It is a little weird when the kid is away doing school-related stuff on Saturday.  A single Sunday is insufficient to recoup from the rigors of five days of utter chaos.  For the mother, that is. There are kids around who hop from class to class on weekends.  Parents of such kids are gods. Those, on the other hand, who would rather have the kid lounge around in pajamas all weekend at home, are cool (what’s that you said? Lazy? Irresponsible? What’s your problem, huh?). Other than that, nothing much will change, and one week will merge into the next seamlessly.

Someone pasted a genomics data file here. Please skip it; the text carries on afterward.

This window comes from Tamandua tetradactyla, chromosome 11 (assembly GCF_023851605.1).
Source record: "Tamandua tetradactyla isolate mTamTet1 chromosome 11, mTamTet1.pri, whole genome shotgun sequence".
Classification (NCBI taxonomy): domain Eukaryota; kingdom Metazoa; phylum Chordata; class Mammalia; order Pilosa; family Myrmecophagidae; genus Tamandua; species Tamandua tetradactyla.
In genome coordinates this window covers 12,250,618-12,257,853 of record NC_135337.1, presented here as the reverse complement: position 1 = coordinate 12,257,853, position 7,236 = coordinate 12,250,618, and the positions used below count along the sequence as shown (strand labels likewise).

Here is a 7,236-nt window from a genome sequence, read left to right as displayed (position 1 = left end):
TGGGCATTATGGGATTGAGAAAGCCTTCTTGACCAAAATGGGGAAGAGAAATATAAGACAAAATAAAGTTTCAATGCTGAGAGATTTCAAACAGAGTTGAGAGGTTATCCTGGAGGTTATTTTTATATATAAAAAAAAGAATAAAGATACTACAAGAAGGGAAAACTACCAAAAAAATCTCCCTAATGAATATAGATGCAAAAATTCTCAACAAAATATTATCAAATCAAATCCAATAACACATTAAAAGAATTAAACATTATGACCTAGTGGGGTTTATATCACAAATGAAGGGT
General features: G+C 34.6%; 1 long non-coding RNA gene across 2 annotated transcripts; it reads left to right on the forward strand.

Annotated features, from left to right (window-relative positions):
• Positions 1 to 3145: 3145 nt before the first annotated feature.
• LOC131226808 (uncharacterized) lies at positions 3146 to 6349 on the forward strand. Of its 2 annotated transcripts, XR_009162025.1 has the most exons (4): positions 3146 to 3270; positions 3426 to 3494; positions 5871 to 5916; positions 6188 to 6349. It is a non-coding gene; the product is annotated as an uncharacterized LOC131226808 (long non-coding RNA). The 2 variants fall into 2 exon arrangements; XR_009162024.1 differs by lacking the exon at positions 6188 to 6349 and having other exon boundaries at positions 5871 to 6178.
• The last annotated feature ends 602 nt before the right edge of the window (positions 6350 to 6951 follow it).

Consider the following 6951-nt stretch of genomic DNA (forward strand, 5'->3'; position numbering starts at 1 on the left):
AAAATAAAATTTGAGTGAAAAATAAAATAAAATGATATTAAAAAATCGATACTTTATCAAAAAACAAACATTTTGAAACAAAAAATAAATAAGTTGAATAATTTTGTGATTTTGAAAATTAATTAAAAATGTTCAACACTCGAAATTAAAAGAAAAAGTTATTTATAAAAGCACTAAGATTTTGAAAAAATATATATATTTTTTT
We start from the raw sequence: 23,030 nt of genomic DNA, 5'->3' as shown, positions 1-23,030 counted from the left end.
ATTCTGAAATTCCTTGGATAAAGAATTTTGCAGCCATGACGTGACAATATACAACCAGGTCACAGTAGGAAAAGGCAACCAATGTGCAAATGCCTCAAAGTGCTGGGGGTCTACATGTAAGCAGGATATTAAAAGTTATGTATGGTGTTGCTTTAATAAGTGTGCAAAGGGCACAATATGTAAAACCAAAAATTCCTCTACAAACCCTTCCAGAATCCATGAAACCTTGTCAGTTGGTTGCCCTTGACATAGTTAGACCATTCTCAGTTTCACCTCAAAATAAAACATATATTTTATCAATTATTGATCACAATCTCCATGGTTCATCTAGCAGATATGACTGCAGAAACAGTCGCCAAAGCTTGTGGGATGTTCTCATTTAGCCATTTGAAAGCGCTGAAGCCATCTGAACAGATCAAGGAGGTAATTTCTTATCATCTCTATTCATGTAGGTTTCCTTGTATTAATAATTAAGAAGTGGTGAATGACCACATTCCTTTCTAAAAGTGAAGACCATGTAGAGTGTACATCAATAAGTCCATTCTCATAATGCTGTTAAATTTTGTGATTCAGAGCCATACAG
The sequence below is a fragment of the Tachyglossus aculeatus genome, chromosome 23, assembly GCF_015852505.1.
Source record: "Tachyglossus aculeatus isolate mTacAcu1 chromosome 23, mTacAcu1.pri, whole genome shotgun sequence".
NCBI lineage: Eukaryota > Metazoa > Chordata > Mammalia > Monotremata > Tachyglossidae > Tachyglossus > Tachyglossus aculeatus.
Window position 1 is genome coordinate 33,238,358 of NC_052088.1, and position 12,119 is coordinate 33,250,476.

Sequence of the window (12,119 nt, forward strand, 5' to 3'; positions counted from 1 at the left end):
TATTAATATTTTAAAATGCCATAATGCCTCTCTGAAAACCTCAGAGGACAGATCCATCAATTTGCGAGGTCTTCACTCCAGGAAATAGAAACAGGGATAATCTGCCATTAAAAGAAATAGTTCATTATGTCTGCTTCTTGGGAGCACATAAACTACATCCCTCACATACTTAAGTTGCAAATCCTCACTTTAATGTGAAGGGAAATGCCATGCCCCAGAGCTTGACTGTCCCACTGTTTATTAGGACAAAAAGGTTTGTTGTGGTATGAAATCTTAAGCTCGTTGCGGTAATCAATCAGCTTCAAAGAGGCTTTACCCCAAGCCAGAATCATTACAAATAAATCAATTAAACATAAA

For the rest of you who are on a Friday and looking forward to a two-day weekend,  pffft to you.  On the other hand, my kid is at the MUN, looking all grown up in western formals and talking about the Paris Agreement and Global Warming (which, I repeat, is NOT a Chinese hoax).  Beat that, I say.